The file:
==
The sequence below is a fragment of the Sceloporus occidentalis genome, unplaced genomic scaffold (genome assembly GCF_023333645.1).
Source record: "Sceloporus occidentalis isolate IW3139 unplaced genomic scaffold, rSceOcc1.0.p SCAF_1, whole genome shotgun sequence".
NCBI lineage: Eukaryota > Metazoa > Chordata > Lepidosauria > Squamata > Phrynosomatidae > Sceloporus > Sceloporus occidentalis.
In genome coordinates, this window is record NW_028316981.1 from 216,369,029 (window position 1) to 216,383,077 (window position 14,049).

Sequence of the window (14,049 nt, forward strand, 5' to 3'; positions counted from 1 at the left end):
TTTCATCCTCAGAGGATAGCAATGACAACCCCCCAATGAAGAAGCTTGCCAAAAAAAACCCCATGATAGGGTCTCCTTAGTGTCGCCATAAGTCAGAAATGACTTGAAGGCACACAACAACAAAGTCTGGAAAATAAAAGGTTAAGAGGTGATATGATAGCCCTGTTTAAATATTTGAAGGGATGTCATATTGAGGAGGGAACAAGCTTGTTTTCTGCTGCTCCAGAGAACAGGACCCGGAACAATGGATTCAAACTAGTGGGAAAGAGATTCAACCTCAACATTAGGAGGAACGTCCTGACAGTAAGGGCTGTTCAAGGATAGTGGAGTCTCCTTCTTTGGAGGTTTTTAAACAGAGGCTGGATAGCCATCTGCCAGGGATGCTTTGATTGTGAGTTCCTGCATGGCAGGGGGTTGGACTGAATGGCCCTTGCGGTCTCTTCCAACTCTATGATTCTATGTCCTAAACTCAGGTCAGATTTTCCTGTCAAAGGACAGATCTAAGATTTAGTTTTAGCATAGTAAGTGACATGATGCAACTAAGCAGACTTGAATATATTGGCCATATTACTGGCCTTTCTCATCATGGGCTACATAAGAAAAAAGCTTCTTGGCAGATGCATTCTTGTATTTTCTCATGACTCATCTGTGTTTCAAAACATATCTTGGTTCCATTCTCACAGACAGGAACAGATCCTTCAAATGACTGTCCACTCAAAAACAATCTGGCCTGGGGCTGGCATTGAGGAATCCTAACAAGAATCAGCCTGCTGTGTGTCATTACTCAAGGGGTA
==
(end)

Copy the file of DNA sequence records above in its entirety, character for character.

The sequence below is a fragment of the Sceloporus occidentalis genome, unplaced genomic scaffold (genome assembly GCF_023333645.1).
Source record: "Sceloporus occidentalis isolate IW3139 unplaced genomic scaffold, rSceOcc1.0.p SCAF_1, whole genome shotgun sequence".
NCBI lineage: Eukaryota > Metazoa > Chordata > Lepidosauria > Squamata > Phrynosomatidae > Sceloporus > Sceloporus occidentalis.
In genome coordinates, this window is record NW_028316981.1 from 216,369,029 (window position 1) to 216,383,077 (window position 14,049).

Sequence of the window (14,049 nt, forward strand, 5' to 3'; positions counted from 1 at the left end):
TTTCATCCTCAGAGGATAGCAATGACAACCCCCCAATGAAGAAGCTTGCCAAAAAAAACCCCATGATAGGGTCTCCTTAGTGTCGCCATAAGTCAGAAATGACTTGAAGGCACACAACAACAAAGTCTGGAAAATAAAAGGTTAAGAGGTGATATGATAGCCCTGTTTAAATATTTGAAGGGATGTCATATTGAGGAGGGAACAAGCTTGTTTTCTGCTGCTCCAGAGAACAGGACCCGGAACAATGGATTCAAACTAGTGGGAAAGAGATTCAACCTCAACATTAGGAGGAACGTCCTGACAGTAAGGGCTGTTCAAGGATAGTGGAGTCTCCTTCTTTGGAGGTTTTTAAACAGAGGCTGGATAGCCATCTGCCAGGGATGCTTTGATTGTGAGTTCCTGCATGGCAGGGGGTTGGACTGAATGGCCCTTGCGGTCTCTTCCAACTCTATGATTCTATGTCCTAAACTCAGGTCAGATTTTCCTGTCAAAGGACAGATCTAAGATTTAGTTTTAGCATAGTAAGTGACATGATGCAACTAAGCAGACTTGAATATATTGGCCATATTACTGGCCTTTCTCATCATGGGCTACATAAGAAAAAAGCTTCTTGGCAGATGCATTCTTGTATTTTCTCATGACTCATCTGTGTTTCAAAACATATCTTGGTTCCATTCTCACAGACAGGAACAGATCCTTCAAATGACTGTCCACTCAAAAACAATCTGGCCTGGGGCTGGCATTGAGGAATCCTAACAAGAATCAGCCTGCTGTGTGTCATTACTCAAGGGGTA